An old promo picture of Helium. (Courtesy Stephen Apicella Hitchcock)
An old promo picture of Helium. (Courtesy Stephen Apicella Hitchcock/Matador Records)

Now, speaking to Timony over the phone, I want to know — what was it like to revisit her old work? But she tells me not to read too much into the contrast between her music then and now. “Helium was ... coming from more of an art place, like a stream-of-consciousness place,” Timony says. “So that's all I meant — it's not this big dramatic thing.”

“A lot of Helium songs I just feel like somebody else wrote them and I just don't even feel connected anymore — but I like them,” Timony says now. “Mostly I notice I just was going for it. I had no shame.” She laughs. “Didn't second guess myself at all, I was just going for it. Now I think I'm much more careful and scared of putting out something bad.”

Mostly, the project has made her realize just how long she’s been in the game. “Compared to other people that played music, I guess I've stuck with it for a long time,” she says. “Whereas most people that do it stop if they're not making enough money, the thing that's different about me is that I didn't stop even though I wasn't making money.” She chuckles wryly.

Business was never really Helium’s strong suit, either. “Maybe we weren't always the best at ... being performers and being smart business people and touring enough and making the best business decisions. And it turns out that’s the stuff you really need to be good at to do well,” Timony says.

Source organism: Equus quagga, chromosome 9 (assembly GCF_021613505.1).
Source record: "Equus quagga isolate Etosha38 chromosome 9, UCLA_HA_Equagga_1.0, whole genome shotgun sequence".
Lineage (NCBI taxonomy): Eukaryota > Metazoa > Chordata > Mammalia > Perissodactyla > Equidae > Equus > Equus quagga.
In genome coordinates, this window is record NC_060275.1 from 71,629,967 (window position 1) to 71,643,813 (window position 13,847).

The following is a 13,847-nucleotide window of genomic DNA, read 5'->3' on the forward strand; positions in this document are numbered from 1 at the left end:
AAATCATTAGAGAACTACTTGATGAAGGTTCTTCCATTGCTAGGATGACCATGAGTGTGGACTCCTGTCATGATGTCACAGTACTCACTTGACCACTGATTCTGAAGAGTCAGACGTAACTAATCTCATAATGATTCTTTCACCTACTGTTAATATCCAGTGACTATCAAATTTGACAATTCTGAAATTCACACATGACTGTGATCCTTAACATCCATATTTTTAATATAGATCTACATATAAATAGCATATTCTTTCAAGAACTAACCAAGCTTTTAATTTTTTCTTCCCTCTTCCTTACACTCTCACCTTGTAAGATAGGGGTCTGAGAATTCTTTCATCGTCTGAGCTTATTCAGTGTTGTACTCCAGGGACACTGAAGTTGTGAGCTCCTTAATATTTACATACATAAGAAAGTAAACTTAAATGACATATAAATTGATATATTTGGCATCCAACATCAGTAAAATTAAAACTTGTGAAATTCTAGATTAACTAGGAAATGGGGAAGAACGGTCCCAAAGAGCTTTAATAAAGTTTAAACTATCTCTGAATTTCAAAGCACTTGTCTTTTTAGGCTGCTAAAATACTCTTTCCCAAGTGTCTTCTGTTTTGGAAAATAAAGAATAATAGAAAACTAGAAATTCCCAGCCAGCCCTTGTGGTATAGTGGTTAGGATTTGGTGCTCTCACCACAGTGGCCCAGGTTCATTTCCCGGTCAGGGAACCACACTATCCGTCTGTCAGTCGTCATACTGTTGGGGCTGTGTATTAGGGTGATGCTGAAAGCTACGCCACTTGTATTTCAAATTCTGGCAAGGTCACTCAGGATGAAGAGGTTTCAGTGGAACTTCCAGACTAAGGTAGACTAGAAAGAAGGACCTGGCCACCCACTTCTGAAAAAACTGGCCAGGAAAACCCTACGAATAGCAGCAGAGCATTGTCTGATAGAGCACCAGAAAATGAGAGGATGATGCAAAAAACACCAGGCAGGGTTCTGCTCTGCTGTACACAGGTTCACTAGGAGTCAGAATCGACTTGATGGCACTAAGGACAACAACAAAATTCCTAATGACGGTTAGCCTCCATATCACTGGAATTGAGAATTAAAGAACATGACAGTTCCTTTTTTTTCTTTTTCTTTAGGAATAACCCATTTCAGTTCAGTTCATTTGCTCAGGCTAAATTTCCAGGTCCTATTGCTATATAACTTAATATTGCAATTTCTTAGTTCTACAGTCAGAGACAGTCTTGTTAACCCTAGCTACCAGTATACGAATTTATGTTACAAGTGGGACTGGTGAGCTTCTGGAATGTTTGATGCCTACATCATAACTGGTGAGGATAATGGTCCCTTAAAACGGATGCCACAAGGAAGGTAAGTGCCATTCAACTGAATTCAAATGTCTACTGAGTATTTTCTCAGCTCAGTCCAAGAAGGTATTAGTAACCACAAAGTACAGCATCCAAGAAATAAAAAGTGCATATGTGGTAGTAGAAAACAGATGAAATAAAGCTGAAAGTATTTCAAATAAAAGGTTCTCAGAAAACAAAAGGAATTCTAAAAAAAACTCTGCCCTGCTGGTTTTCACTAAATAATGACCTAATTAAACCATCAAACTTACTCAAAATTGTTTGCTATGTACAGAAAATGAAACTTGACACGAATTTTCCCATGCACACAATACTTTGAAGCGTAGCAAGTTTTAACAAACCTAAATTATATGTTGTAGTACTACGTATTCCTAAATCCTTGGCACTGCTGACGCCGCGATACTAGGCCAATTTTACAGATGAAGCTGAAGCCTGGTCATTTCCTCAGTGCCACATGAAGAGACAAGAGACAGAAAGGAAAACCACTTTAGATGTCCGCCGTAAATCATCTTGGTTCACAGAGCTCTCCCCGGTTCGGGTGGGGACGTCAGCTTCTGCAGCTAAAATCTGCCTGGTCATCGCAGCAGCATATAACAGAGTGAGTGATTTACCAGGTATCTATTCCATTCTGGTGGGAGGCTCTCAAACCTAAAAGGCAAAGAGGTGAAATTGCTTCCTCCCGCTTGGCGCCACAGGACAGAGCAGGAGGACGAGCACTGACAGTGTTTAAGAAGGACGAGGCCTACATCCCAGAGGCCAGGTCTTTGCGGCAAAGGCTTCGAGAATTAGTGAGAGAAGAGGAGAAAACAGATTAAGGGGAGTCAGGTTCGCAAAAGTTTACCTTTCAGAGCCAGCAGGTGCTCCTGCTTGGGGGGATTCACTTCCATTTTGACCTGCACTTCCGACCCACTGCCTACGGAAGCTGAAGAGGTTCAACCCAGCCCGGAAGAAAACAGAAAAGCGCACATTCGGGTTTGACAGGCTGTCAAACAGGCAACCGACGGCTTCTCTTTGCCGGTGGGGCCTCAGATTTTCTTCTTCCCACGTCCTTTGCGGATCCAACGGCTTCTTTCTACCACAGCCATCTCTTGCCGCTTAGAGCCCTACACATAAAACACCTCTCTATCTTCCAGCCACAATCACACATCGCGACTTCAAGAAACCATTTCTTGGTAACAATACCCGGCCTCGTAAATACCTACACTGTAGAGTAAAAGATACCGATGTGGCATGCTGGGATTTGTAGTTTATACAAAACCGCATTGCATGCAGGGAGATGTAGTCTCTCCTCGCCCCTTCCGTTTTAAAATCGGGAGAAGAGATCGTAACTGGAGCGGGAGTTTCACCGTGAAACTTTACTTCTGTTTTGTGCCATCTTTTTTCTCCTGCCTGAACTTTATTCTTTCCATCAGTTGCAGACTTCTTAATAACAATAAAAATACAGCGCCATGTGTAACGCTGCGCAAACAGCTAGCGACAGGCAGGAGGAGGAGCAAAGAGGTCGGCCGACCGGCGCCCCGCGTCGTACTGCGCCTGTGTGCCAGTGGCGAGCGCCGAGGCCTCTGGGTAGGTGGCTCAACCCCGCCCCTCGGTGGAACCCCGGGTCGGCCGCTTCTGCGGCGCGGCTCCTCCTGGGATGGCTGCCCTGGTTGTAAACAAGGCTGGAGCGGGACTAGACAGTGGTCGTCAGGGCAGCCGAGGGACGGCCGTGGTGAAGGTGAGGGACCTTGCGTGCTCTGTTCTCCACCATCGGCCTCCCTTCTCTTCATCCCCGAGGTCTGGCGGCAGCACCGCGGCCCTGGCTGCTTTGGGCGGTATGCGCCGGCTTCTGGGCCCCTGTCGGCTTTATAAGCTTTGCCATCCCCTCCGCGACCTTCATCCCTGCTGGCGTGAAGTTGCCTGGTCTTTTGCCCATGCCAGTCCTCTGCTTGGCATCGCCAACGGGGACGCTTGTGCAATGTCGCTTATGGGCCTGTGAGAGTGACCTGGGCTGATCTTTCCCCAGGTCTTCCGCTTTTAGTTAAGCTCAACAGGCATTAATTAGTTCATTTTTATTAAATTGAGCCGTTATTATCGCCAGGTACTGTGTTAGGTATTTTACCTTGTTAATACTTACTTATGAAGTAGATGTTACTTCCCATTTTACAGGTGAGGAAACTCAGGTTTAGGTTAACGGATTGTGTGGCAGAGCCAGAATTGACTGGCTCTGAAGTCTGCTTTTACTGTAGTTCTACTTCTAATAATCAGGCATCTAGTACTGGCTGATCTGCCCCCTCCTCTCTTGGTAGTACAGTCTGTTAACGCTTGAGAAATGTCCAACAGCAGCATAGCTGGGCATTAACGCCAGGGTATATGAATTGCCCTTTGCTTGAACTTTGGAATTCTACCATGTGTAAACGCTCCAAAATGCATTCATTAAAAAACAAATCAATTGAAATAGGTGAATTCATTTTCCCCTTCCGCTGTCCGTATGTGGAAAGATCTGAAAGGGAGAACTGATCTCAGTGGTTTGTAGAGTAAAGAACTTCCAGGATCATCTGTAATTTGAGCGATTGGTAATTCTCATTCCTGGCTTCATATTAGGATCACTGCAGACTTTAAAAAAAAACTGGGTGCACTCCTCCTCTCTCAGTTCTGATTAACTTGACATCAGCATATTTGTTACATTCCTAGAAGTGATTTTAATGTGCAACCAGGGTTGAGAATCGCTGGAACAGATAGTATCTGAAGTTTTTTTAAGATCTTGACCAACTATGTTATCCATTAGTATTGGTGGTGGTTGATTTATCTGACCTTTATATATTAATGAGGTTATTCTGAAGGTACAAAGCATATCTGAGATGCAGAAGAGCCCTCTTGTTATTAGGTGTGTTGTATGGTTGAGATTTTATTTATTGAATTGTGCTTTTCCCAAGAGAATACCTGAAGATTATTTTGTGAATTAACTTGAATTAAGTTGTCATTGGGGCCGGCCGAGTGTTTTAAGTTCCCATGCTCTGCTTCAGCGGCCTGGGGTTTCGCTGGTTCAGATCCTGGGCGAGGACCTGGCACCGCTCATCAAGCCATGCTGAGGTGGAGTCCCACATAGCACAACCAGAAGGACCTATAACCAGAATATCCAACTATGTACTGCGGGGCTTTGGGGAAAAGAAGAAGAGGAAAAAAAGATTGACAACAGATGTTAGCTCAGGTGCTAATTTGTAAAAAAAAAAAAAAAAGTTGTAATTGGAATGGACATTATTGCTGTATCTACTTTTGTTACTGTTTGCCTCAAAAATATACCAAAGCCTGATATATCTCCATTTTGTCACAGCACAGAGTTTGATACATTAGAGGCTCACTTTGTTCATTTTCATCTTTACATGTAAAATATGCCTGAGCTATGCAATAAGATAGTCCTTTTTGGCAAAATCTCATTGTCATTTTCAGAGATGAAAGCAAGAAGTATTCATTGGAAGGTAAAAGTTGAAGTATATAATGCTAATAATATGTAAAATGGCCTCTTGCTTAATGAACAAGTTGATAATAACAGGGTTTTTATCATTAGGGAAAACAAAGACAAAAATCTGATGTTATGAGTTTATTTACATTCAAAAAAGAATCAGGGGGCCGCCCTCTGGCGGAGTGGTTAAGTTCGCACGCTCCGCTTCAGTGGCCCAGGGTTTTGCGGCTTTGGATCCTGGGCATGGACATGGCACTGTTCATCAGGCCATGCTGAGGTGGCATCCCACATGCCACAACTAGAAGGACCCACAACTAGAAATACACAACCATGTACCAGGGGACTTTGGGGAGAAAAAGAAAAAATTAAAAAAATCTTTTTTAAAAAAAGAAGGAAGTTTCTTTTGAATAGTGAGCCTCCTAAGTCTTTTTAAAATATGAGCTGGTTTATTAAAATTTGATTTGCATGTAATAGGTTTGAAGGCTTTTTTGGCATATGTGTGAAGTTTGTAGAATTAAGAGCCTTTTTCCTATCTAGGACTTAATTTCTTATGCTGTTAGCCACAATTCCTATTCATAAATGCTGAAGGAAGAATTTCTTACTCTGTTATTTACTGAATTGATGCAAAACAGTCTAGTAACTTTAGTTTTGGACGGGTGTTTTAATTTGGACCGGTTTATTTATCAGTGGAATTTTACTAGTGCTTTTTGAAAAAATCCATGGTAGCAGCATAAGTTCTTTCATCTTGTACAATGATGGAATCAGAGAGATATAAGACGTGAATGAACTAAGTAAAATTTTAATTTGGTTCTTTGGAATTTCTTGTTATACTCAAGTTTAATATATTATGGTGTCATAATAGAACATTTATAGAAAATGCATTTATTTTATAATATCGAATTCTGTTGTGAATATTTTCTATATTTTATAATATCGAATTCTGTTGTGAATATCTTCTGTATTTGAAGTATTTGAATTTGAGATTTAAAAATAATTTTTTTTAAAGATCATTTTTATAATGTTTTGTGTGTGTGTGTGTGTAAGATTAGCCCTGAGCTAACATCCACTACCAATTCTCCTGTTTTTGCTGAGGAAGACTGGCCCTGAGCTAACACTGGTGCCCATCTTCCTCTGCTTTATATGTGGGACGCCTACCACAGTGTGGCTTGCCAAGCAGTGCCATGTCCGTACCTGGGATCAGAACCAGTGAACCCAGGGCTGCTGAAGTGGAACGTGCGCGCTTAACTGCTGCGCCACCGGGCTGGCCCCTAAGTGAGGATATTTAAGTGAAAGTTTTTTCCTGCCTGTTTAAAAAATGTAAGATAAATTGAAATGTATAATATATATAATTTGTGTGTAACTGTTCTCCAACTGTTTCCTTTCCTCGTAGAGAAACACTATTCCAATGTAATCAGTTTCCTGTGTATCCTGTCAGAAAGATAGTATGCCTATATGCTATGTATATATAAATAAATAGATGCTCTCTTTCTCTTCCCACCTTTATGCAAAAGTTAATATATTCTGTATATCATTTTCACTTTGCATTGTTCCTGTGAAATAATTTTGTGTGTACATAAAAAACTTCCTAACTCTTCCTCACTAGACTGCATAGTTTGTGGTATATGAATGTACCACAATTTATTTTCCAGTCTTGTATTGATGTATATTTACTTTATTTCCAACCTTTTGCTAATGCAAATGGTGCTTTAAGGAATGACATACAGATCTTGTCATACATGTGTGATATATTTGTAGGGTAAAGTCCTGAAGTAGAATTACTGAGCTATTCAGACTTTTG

“Ash and I were just super into the creative process,” she continues. “Especially Ash. I learned so much from him. He was always trying to, you know, just get really weird and out-there and push himself to make new sounds. He's a real artist. So he was a great person to be in a band with. And Shawn, same way — creative person and loves making art.”

Listening back, Helium sounds in many ways like a prototypical ‘90s alt-rock band. But Timony tells me that the poorly-reviewed “The Magic City” “was weird enough that people didn't know what to make out of that record.” That was the album that earned the band its medievalist reputation, thanks to baroque-sounding melodies and the occasional reference to dragons. (Timony describes the band’s interest in mythology and the Middle Ages as “something we were kind of into, in a jokey way, but not in a jokey way.”)